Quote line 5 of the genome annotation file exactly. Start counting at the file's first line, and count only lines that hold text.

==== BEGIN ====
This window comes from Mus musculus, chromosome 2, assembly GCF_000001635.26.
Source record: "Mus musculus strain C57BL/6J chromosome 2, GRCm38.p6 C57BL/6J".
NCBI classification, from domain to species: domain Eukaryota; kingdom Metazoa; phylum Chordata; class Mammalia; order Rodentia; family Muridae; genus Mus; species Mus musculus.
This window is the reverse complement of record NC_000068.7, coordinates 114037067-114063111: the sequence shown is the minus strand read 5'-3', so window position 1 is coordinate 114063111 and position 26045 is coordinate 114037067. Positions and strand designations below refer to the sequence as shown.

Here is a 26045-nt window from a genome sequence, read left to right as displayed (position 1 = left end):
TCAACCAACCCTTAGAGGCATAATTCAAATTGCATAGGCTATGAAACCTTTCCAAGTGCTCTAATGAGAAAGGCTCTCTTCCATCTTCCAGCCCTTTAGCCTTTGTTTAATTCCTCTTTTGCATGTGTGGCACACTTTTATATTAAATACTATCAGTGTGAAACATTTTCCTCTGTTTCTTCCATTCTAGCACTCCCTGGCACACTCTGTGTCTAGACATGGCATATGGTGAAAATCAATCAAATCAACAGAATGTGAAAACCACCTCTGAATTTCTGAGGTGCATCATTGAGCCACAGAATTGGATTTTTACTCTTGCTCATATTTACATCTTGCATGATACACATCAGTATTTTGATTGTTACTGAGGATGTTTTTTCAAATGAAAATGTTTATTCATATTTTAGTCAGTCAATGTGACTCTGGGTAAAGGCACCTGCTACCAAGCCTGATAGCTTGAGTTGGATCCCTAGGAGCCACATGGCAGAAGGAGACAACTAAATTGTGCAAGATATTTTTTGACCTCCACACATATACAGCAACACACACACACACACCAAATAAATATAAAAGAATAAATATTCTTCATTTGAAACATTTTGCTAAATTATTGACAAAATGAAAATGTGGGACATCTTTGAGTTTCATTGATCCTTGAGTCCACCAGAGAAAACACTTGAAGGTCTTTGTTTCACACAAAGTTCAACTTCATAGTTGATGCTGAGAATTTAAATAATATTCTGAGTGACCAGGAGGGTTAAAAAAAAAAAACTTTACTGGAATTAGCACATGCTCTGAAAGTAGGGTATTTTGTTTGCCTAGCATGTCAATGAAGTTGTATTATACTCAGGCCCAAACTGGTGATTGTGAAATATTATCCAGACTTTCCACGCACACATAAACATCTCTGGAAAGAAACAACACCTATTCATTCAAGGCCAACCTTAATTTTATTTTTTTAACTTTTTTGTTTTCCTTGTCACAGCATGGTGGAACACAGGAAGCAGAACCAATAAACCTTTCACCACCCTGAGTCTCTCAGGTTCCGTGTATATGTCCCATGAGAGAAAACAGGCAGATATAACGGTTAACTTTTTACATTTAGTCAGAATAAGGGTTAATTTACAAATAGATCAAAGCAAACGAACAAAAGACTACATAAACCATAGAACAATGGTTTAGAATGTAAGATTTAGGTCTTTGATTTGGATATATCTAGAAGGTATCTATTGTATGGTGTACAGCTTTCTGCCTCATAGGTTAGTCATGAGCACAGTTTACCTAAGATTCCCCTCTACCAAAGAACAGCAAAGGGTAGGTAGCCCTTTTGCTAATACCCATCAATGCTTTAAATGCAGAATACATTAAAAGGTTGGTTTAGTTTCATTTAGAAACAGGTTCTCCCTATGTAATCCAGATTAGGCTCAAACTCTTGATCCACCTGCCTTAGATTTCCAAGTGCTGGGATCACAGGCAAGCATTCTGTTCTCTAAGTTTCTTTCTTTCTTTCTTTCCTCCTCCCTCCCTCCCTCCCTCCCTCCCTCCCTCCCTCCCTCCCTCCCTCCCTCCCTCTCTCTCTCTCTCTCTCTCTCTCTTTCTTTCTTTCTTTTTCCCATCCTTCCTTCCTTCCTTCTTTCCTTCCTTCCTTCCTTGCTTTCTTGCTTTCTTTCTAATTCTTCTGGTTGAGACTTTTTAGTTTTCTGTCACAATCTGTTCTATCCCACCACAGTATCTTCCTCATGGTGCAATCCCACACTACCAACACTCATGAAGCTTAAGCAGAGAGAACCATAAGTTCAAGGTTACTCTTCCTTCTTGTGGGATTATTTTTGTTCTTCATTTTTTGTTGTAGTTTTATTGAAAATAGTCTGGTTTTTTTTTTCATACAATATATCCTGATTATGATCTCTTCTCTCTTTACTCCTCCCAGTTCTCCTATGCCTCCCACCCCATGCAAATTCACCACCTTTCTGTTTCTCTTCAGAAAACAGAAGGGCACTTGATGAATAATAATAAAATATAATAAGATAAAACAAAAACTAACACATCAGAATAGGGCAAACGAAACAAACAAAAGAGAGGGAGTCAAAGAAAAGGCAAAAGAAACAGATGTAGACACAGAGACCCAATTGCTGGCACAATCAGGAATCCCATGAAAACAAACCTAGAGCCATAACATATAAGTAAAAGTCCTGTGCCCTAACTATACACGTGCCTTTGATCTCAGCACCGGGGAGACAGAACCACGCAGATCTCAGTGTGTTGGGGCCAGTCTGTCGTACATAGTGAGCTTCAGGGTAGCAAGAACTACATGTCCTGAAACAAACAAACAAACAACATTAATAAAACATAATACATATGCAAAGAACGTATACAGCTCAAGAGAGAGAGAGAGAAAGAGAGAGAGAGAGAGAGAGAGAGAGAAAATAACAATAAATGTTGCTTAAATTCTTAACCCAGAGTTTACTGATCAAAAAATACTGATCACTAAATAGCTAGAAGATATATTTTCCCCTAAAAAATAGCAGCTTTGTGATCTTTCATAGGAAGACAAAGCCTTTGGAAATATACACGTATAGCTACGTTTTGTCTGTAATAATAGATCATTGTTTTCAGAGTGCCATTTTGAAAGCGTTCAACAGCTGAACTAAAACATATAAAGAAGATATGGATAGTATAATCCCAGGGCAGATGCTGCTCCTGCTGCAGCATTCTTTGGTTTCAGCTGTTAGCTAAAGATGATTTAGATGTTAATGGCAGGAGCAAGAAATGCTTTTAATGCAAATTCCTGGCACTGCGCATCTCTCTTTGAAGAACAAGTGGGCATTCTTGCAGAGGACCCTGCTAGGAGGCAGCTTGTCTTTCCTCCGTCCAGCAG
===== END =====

Here is a 26045-nt window from a genome sequence, read left to right as displayed (position 1 = left end):